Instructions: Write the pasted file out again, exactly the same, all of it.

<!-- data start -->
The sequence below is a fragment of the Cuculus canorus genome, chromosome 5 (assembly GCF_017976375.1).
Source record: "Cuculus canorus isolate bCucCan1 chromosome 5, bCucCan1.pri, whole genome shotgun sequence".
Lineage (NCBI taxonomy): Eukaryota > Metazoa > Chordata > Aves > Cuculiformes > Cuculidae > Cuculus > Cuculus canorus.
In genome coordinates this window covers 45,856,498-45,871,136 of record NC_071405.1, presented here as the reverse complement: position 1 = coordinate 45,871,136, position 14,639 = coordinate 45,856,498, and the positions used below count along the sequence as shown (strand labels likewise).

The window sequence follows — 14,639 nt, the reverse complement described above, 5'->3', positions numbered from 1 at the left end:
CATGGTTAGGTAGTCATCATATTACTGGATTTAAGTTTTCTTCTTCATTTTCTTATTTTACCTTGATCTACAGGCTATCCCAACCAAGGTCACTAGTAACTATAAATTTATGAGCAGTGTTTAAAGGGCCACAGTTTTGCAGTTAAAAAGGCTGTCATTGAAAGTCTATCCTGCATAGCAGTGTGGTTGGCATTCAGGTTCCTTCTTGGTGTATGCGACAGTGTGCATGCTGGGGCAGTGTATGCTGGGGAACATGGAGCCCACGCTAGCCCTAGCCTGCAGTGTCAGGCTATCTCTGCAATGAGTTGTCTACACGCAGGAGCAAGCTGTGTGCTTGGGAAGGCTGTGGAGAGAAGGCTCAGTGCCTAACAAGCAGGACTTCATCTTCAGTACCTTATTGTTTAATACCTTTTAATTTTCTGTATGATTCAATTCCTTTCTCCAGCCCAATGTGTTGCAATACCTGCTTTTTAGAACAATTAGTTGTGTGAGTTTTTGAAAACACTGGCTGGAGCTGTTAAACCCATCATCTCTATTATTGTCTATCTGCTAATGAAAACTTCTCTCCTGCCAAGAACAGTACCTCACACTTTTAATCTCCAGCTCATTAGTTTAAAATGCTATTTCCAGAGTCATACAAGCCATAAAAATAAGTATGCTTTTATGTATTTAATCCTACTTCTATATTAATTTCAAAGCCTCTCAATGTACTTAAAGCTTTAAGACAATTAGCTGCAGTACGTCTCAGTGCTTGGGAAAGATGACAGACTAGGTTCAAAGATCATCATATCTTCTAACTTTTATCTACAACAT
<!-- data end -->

The sequence below is a fragment of the Cuculus canorus genome, chromosome 5 (assembly GCF_017976375.1).
Source record: "Cuculus canorus isolate bCucCan1 chromosome 5, bCucCan1.pri, whole genome shotgun sequence".
Lineage (NCBI taxonomy): Eukaryota > Metazoa > Chordata > Aves > Cuculiformes > Cuculidae > Cuculus > Cuculus canorus.
In genome coordinates this window covers 45,856,498-45,871,136 of record NC_071405.1, presented here as the reverse complement: position 1 = coordinate 45,871,136, position 14,639 = coordinate 45,856,498, and the positions used below count along the sequence as shown (strand labels likewise).

The window sequence follows — 14,639 nt, the reverse complement described above, 5'->3', positions numbered from 1 at the left end:
CATGGTTAGGTAGTCATCATATTACTGGATTTAAGTTTTCTTCTTCATTTTCTTATTTTACCTTGATCTACAGGCTATCCCAACCAAGGTCACTAGTAACTATAAATTTATGAGCAGTGTTTAAAGGGCCACAGTTTTGCAGTTAAAAAGGCTGTCATTGAAAGTCTATCCTGCATAGCAGTGTGGTTGGCATTCAGGTTCCTTCTTGGTGTATGCGACAGTGTGCATGCTGGGGCAGTGTATGCTGGGGAACATGGAGCCCACGCTAGCCCTAGCCTGCAGTGTCAGGCTATCTCTGCAATGAGTTGTCTACACGCAGGAGCAAGCTGTGTGCTTGGGAAGGCTGTGGAGAGAAGGCTCAGTGCCTAACAAGCAGGACTTCATCTTCAGTACCTTATTGTTTAATACCTTTTAATTTTCTGTATGATTCAATTCCTTTCTCCAGCCCAATGTGTTGCAATACCTGCTTTTTAGAACAATTAGTTGTGTGAGTTTTTGAAAACACTGGCTGGAGCTGTTAAACCCATCATCTCTATTATTGTCTATCTGCTAATGAAAACTTCTCTCCTGCCAAGAACAGTACCTCACACTTTTAATCTCCAGCTCATTAGTTTAAAATGCTATTTCCAGAGTCATACAAGCCATAAAAATAAGTATGCTTTTATGTATTTAATCCTACTTCTATATTAATTTCAAAGCCTCTCAATGTACTTAAAGCTTTAAGACAATTAGCTGCAGTACGTCTCAGTGCTTGGGAAAGATGACAGACTAGGTTCAAAGATCATCATATCTTCTAACTTTTATCTACAACAT